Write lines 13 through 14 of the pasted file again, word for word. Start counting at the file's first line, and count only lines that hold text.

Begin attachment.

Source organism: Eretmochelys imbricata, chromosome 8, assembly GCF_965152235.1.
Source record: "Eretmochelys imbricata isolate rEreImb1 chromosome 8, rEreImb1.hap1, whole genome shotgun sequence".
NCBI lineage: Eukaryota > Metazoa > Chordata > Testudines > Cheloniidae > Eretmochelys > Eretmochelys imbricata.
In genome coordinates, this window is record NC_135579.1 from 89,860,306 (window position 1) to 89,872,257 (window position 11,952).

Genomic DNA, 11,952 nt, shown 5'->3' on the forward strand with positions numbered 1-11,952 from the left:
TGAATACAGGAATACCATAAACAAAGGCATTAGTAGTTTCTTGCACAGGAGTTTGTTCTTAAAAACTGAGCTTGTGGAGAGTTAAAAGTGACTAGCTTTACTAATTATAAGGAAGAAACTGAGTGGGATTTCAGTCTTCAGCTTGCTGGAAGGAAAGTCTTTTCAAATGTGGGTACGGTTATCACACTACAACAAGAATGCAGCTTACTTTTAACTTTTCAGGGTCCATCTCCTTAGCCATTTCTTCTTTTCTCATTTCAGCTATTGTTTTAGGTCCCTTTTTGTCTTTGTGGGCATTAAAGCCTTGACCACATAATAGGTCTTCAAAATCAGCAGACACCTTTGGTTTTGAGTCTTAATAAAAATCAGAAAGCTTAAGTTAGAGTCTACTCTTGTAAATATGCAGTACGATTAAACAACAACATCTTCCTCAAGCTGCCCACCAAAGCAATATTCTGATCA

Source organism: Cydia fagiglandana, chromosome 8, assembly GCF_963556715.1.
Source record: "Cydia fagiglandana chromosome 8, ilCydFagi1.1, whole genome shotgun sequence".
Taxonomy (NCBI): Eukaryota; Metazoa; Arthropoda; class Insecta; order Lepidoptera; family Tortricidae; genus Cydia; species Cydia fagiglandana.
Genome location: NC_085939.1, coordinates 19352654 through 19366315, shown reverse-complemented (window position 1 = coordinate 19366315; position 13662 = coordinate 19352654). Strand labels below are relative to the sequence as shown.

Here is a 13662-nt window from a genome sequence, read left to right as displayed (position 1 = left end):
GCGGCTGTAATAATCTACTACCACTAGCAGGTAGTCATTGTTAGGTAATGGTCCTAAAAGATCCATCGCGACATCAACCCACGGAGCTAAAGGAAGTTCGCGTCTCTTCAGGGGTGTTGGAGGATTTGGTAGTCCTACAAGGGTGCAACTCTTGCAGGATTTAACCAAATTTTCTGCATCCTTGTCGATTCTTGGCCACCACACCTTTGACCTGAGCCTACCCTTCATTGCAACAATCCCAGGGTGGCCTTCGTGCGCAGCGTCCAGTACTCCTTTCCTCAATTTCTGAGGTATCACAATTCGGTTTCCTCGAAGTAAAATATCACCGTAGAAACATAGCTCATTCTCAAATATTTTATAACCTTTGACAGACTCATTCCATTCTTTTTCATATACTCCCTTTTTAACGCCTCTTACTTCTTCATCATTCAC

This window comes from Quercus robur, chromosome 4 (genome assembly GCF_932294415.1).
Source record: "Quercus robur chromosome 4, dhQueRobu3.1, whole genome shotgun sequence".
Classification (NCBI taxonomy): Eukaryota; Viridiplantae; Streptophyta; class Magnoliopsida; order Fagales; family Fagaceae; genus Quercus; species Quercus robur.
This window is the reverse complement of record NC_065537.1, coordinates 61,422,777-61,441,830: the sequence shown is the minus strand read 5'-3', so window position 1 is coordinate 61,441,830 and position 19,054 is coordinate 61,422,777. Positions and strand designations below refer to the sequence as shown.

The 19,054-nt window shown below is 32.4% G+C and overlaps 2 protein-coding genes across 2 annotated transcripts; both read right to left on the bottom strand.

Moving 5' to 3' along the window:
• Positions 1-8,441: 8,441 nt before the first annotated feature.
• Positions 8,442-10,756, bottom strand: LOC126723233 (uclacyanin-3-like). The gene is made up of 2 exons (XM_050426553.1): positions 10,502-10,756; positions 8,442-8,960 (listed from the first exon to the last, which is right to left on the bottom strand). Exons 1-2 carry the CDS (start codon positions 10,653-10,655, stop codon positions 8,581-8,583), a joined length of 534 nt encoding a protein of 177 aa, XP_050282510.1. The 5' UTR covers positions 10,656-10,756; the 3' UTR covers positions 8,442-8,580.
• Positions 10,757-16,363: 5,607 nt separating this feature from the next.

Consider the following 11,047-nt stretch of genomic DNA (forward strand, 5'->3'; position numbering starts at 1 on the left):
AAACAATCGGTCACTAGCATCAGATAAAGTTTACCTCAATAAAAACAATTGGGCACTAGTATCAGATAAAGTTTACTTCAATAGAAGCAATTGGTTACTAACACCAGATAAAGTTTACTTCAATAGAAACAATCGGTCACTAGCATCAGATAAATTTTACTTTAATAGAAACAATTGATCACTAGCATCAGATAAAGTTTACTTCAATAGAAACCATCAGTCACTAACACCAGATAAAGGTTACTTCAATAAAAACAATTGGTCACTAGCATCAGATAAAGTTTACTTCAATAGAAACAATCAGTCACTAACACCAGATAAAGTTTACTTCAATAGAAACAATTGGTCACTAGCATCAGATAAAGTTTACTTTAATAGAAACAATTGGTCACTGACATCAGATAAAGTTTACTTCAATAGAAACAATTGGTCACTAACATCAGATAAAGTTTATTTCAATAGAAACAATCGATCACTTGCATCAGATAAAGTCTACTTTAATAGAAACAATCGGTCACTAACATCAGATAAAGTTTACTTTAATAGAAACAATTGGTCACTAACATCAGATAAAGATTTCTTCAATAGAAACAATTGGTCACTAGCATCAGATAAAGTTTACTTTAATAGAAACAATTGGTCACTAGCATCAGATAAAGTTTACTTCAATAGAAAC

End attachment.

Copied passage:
This window comes from Quercus robur, chromosome 4 (genome assembly GCF_932294415.1).
Source record: "Quercus robur chromosome 4, dhQueRobu3.1, whole genome shotgun sequence".